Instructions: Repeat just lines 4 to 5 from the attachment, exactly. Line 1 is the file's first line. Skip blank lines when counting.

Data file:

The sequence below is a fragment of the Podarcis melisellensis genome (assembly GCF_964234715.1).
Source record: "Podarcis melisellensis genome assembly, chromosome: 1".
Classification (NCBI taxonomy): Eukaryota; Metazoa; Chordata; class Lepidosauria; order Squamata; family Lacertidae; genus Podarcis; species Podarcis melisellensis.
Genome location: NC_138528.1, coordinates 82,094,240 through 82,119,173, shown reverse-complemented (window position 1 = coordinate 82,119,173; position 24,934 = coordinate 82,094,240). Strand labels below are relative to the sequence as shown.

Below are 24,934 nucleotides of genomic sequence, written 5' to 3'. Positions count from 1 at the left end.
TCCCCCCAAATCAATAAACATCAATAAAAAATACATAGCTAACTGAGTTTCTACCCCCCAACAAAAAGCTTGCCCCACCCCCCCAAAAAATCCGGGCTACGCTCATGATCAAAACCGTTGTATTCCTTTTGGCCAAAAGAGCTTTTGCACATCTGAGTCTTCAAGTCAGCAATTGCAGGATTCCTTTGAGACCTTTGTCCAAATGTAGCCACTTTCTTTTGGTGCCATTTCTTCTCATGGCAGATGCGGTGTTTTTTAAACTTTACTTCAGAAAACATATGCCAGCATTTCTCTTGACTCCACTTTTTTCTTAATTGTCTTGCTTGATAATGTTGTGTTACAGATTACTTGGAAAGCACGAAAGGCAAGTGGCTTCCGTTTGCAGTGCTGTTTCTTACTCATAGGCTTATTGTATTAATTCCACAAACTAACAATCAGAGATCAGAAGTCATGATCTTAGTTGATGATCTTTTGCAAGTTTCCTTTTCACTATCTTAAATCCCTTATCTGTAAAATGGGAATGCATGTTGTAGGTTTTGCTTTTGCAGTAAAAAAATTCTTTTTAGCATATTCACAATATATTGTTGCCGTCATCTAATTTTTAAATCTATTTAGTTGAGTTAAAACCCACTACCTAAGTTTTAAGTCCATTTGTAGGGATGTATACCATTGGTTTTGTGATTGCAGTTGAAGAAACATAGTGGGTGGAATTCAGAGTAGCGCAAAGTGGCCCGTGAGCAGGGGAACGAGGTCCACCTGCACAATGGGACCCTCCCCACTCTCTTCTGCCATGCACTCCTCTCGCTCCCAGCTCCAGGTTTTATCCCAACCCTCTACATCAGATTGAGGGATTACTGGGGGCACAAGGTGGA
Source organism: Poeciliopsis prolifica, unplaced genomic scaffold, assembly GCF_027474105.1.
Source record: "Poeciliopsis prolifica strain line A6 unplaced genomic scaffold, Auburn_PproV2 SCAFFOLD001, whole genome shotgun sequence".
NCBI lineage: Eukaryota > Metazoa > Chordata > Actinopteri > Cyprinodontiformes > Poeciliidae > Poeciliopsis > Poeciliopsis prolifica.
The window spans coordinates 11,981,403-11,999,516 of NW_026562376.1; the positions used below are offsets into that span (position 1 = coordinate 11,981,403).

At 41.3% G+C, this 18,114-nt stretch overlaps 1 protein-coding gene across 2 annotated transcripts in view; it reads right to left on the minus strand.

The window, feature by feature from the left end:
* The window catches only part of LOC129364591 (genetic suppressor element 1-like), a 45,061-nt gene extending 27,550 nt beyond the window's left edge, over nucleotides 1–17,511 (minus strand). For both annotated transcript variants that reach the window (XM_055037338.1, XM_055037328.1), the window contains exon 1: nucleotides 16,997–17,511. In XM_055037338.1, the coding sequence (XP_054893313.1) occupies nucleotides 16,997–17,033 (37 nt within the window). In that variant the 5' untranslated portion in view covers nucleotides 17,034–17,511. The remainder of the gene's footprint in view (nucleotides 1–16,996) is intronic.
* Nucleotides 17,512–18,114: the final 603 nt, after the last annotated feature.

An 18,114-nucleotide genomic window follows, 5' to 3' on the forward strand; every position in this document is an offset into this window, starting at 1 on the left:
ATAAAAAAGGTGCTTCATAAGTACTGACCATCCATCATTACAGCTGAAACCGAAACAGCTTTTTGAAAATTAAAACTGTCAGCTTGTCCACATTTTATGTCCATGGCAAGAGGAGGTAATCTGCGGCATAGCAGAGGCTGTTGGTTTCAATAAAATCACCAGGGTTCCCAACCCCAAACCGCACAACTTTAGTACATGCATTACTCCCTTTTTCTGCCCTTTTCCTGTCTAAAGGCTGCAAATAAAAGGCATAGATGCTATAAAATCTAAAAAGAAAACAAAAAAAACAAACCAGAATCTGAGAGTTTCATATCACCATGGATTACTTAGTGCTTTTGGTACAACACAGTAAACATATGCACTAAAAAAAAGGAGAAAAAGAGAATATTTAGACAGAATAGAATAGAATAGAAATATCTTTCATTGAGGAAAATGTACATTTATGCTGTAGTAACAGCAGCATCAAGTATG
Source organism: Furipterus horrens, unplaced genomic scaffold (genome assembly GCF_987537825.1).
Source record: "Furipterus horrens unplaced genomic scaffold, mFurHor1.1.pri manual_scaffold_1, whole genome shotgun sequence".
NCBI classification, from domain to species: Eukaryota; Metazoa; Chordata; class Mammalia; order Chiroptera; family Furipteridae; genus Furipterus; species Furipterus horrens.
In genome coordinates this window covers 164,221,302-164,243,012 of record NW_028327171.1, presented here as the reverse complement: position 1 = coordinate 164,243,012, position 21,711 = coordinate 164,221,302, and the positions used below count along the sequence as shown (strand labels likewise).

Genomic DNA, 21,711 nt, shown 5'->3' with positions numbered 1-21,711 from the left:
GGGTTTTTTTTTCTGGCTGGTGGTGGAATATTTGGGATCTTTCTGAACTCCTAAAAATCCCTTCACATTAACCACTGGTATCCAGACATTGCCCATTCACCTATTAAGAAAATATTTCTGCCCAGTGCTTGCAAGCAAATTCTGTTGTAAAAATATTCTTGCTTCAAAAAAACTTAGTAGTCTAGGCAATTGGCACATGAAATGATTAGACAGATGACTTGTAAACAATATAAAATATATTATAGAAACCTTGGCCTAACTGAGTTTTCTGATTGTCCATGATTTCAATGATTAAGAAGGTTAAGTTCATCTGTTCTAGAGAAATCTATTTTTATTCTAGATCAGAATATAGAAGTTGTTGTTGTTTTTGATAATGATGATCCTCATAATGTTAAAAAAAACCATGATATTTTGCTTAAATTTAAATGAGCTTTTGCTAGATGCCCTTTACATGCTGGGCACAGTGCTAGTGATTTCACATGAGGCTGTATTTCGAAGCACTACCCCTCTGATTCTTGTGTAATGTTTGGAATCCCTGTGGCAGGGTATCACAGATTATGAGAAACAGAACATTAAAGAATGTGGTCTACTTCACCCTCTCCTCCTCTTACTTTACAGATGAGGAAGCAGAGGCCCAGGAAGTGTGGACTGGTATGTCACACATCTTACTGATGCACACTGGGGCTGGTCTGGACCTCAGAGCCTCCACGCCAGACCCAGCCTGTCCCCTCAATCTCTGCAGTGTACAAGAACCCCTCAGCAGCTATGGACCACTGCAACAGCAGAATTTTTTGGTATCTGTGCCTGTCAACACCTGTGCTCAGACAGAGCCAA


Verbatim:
Genome location: NC_138528.1, coordinates 82,094,240 through 82,119,173, shown reverse-complemented (window position 1 = coordinate 82,119,173; position 24,934 = coordinate 82,094,240). Strand labels below are relative to the sequence as shown.

Below are 24,934 nucleotides of genomic sequence, written 5' to 3'. Positions count from 1 at the left end.